section of the final will be based on the questions in the first two
exams that gave the class the most difficulty. I design the final in
such a way in order to reduce the amount you need to study at the end
of the year as well as offer the class a chance at showing me that it
has mastered problems that caused difficulties earlier.
All exams are closed book and closed notes, although each exam will include a list of useful (and not particularly useful) formulae. You may use a calculator, but whatever device you use must NOT connect to the internet or in any way store data prior to the exam. The equation list means that you will not need to memorize most equations, but you will have to be able to recognize which formula is appropriate and what it means. The equation list for each exam will be made available with each practice exam (see below)
I will supply the class with "practice exams" the week before each exam as a guide to help you study, and to give you and idea of what my exam questions are like. I am willing to schedule a review session to discuss these or any other problems before each exam if we can find a time that most people can make, otherwise we can go over the practice questions during my office hours. In any case, solutions to the practice tests will NOT be provided. Since each exam takes place during a 70 minute class period, I anticipate that the midterms will contain about 4 problems (though, of course, physicists being physicists, you just know that some of those problems will have multiple parts to them).
Grades will be posted on the website and updated weekly, with a running estimated course grade computed after the first exam. My hope is that a curve won't be needed, and that using the standard scale of 100-90% = A, 89-80% = B and so on will be sufficient. However, I will curve if necessary, in which case the curve will be designed such that the average score sets the position for a B-/C+. I will not raise the curve, however. If you all get 95%'s, you all get A's and I'll go home this summer a very happy professor.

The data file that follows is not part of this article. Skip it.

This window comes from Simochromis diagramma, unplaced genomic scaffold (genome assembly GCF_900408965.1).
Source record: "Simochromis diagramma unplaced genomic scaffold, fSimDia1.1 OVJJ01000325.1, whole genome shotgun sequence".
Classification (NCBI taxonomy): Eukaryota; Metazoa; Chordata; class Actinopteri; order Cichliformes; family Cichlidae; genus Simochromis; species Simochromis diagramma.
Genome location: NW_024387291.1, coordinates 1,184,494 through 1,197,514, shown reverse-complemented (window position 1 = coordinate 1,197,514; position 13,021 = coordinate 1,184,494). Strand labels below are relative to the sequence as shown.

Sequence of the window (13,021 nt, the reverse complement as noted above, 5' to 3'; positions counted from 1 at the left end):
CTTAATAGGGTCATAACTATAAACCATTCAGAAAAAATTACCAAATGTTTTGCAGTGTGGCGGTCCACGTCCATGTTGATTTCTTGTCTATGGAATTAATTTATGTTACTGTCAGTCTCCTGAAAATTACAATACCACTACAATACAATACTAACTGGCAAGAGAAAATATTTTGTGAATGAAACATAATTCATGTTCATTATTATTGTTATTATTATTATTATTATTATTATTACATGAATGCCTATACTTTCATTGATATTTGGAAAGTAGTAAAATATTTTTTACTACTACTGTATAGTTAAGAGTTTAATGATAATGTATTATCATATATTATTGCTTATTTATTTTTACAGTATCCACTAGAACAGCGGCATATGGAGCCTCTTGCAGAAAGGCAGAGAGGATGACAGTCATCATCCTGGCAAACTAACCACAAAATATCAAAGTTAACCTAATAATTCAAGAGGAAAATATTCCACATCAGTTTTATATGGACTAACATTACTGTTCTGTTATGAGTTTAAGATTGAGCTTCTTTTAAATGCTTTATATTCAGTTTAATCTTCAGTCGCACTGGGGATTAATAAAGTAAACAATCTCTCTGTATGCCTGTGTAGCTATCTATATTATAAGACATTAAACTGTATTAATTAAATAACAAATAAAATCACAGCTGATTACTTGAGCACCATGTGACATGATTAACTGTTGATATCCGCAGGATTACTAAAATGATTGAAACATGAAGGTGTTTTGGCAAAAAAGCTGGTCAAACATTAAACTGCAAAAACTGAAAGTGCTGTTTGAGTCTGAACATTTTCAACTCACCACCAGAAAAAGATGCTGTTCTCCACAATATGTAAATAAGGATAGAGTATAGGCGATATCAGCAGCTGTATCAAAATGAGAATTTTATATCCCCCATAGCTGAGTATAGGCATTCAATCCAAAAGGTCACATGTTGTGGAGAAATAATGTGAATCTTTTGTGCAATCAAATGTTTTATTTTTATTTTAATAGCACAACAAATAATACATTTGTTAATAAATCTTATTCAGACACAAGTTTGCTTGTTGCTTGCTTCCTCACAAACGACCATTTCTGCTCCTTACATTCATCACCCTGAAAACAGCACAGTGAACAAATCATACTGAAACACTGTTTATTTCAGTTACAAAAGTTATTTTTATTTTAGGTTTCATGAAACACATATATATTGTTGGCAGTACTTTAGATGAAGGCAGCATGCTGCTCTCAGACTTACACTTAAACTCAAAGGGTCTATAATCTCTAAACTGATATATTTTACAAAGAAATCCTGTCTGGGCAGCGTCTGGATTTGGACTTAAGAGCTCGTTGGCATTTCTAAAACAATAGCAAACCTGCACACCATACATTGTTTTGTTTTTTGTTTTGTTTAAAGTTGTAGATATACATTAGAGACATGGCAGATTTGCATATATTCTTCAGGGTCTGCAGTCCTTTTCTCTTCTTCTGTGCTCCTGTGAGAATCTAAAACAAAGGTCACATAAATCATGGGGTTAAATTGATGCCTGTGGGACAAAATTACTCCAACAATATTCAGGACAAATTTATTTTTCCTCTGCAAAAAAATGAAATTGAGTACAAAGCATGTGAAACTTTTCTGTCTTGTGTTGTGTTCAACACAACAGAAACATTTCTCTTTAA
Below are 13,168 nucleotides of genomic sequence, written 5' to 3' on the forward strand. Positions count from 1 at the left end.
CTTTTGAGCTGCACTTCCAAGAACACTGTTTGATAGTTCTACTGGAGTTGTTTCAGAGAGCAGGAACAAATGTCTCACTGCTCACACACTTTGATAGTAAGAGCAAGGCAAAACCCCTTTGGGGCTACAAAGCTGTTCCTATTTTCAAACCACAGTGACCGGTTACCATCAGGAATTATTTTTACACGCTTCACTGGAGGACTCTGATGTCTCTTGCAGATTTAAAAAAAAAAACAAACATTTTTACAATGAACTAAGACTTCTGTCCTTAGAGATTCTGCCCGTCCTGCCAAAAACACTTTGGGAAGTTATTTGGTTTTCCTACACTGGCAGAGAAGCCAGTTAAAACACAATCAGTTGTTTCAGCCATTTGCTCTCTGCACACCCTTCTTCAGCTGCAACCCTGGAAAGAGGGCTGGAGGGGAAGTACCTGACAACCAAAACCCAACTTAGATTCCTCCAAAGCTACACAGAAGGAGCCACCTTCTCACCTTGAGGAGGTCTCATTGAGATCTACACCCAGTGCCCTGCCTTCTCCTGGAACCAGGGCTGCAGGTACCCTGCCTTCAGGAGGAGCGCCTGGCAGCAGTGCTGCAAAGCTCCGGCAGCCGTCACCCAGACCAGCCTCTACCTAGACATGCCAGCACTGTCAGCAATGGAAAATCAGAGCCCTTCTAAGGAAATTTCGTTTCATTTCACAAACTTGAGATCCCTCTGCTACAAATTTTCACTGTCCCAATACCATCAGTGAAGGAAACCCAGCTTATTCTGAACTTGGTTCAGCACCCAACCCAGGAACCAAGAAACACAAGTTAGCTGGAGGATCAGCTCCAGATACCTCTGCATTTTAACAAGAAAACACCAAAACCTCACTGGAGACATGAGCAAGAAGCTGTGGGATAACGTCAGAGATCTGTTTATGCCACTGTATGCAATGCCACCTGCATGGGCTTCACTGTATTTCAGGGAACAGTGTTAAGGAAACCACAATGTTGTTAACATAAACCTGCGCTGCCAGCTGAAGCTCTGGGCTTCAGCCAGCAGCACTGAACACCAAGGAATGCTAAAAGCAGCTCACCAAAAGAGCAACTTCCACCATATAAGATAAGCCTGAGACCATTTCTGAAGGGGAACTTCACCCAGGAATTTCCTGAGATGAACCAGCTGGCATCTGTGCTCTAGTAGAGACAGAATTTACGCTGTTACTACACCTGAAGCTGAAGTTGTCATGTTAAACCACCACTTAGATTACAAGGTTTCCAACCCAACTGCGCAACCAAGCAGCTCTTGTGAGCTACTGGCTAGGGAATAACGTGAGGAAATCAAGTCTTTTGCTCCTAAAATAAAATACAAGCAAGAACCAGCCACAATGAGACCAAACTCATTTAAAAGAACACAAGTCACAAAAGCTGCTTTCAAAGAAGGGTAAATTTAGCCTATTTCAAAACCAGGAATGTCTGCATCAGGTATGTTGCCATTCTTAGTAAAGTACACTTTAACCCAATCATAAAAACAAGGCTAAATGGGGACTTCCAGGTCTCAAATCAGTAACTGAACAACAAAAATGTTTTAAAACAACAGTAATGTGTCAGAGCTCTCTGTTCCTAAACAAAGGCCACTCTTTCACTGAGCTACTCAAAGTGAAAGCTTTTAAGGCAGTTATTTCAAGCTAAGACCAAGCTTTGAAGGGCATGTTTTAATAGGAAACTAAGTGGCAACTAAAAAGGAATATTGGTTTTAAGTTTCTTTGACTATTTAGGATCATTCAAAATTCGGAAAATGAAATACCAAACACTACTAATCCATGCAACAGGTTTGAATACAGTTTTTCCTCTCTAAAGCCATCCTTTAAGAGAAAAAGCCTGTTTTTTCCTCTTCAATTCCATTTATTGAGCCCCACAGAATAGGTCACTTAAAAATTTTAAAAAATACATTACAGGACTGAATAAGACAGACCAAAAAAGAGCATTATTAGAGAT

COMMUNICATION: An important asset in any field is the ability to communicate your ideas clearly. With this in mind, I expect all homework and exams to be written legibly and presented neatly. Plots and figures should be labelled accurately and captioned. You will lose points if I cannot read your work. Finally, your answer to any question MUST include the appropriate units, if applicable.
PLEASE NOTE: If you EVER need help, please feel absolutely free to contact me in any way that is convenient. I have plenty of office hours, and I am always willing to set aside separate times if those are inconvenient. NOTHING I DO AT WORK IS MORE IMPORTANT THAN HELPING MY STUDENTS. Do not wait until it is too late. I'm here to help.
ACADEMIC DISHONESTY: Academic dishonesty of any sort will not be tolerated. Academic dishonesty includes, but is not limited to, plagiarism, cheating on exams, falsifying experimental data, and providing unauthorized aid to another student. If you have any questions, please feel free to talk to me or consult the student guide. Any material turned into me must have the honor pledge written and signed, or I will not grade it.
ADA AND ANTIDISCRIMINATION STATEMENTS: In compliance with the Americans With Disabilities Act (ADA), all qualified students enrolled in this course are entitled to reasonable accommodations. It is your responsibility to inform me of any special needs you may need before the end of the second week of classes. I also believe firmly in the right for each student to be respected, both by a student's peers and her or his instructor. I am therefore strongly committed to ensuring that the antidiscrimination policy established at Lawrence will be honored in my class.